Pundits have a hard life these days. Especially conservative pundits. While maintaining a hard line against the policies of Barack Obama, they must continue to express faith in the American public, who elected said president.
Conservative politicians must walk an even higher rope over a deeper pit. While criticizing the effect, they must be cautious not to alienate the cause. They must gain the favor of at least a certain portion of those who actually approve of President Obama's job performance.
Gallup puts Obama's 100-day approval rating at 65%. This is deemed "notable in that nearly all major demographic categories of Americans are pleased with his job performance, as evidenced by approval ratings above the majority level."
FOX fixes him at 62%. A Bloomberg poll has him at 68%.
Considering Obama garnered 52.9% of the popular vote, this means that anywhere from 10 to 16% of the folks that cast their vote for someone else didn't really mean it, or at least are being extremely credulous and forgiving, taking into consideration that, if anything, Obama has governed from a point far left of where he campaigned.
To avoid outright double-talk, in appealing to the public, the commentators and congressmen and women have come up with a party line.
The slogan struck upon by conservative pundits and pols is any number of variations on the following: The American people do not like Obama's policies, they just like Obama.
This strikes me at an odd angle. These polls are called "approval ratings", correct? The pollsters are not asking us if we think he has a cute smile or nice pecs, they are asking us if we "approve."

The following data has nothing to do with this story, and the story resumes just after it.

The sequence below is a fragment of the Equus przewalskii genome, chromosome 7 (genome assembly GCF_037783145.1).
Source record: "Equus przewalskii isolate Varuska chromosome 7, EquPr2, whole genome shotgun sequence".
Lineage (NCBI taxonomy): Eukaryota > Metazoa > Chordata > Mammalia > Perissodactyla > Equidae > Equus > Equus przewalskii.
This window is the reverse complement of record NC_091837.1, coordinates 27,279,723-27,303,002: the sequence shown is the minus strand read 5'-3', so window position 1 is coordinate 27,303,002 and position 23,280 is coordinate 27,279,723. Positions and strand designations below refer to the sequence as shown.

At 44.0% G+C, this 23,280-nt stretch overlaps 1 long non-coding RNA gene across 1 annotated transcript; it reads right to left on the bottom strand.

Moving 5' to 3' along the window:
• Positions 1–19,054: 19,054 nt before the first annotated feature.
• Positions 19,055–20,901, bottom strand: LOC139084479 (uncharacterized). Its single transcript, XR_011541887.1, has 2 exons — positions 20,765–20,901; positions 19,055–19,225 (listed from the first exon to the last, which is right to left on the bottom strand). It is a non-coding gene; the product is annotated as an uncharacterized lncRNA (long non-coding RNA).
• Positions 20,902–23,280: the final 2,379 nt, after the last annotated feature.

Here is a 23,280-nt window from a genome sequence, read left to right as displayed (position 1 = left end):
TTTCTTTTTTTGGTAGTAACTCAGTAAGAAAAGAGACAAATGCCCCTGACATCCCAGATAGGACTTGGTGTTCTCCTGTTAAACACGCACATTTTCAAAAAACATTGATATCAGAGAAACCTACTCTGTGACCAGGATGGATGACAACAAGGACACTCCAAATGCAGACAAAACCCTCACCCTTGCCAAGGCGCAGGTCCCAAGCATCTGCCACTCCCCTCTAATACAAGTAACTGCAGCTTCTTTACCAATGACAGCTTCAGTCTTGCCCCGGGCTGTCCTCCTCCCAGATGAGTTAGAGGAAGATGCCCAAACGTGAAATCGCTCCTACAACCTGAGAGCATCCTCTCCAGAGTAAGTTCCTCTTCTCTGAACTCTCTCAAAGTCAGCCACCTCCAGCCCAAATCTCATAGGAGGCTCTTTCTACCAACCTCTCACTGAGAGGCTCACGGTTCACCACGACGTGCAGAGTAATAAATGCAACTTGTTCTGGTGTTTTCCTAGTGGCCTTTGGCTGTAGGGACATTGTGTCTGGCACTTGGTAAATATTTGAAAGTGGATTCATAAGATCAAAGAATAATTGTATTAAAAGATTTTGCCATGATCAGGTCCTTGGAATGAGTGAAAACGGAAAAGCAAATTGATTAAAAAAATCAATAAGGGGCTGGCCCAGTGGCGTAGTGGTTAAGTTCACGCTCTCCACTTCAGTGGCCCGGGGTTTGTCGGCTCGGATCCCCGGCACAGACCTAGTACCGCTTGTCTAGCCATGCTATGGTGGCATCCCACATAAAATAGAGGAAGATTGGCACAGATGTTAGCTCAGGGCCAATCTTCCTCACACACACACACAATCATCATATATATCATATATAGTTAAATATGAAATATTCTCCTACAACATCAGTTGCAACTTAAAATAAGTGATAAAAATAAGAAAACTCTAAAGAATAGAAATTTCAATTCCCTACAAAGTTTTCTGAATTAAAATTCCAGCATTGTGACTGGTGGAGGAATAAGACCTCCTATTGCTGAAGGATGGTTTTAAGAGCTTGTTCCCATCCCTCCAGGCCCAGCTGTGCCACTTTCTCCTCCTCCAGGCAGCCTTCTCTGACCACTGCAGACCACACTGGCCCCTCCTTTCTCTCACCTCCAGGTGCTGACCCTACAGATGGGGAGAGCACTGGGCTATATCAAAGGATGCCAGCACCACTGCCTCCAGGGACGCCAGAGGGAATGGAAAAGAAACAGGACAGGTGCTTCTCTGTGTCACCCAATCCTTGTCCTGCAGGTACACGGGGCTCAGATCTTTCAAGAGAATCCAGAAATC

Now, if say half of those 6o something percent say they approve of Obama just because they think he is a nice guy, then, in addition to the other 30 some odd percent of people who do actually approve of his performance, we now have a 30% demographic that could be labeled "people who don't understand what the word 'approval' means", which is a statistic almost as frightening as the number of people who voted for him in the first place.
To be fair, considering the rock on one hand and the hard place on the other, this party line may be the only option. for pols and pundits. It's hard to win votes or enlarge audiences making speeches about how stupid everyone is. Unless you're Michael Savage, who enjoys an audience about half the size of Limbaugh.
Do you remember a blip in the ill-fated campaign of John McCain? (For that matter, do you remember John McCain?)
An advisor and supporter, one former Senator Phil Gramm made the statement that we were in a "mental recession", and that we had become "sort of a nation of whiners."
The truth contained in this statement (note I say, "truth contained in". I don't claim the statement to be 100% accurate) stung. How badly it stung can be illustrated in the fact that no one has ever heard from Gramm subsequent to those remarks, and he is, in fact, missing and presumed dead, or somewhere in Pakistan with OBL.
But I don't have a listening audience or a voter public, so I feel safe in pointing out what I see.
The American people do not, as a rule, take firm ideological positions on anything. The overwhelming majority vote on charisma, and what they think of as "competence." In other words, if the guy can get things done, as inexplicable as it seems, they don't really seem to care what things he is getting done.
So, in returning to this self-contradictory party line, where does that leave a Christian?
You got a better idea?, you may growl.
Maybe pull that money you are donating to whatever political cause you think will change the world and fund a crisis pregnancy center with it.
When you start getting riled about Obama's destructive agenda, pray for someone, starting with Obama.
Think more about converting an acquaintance to Christianity than converting them to conservatism.
The one will eventually follow the other.
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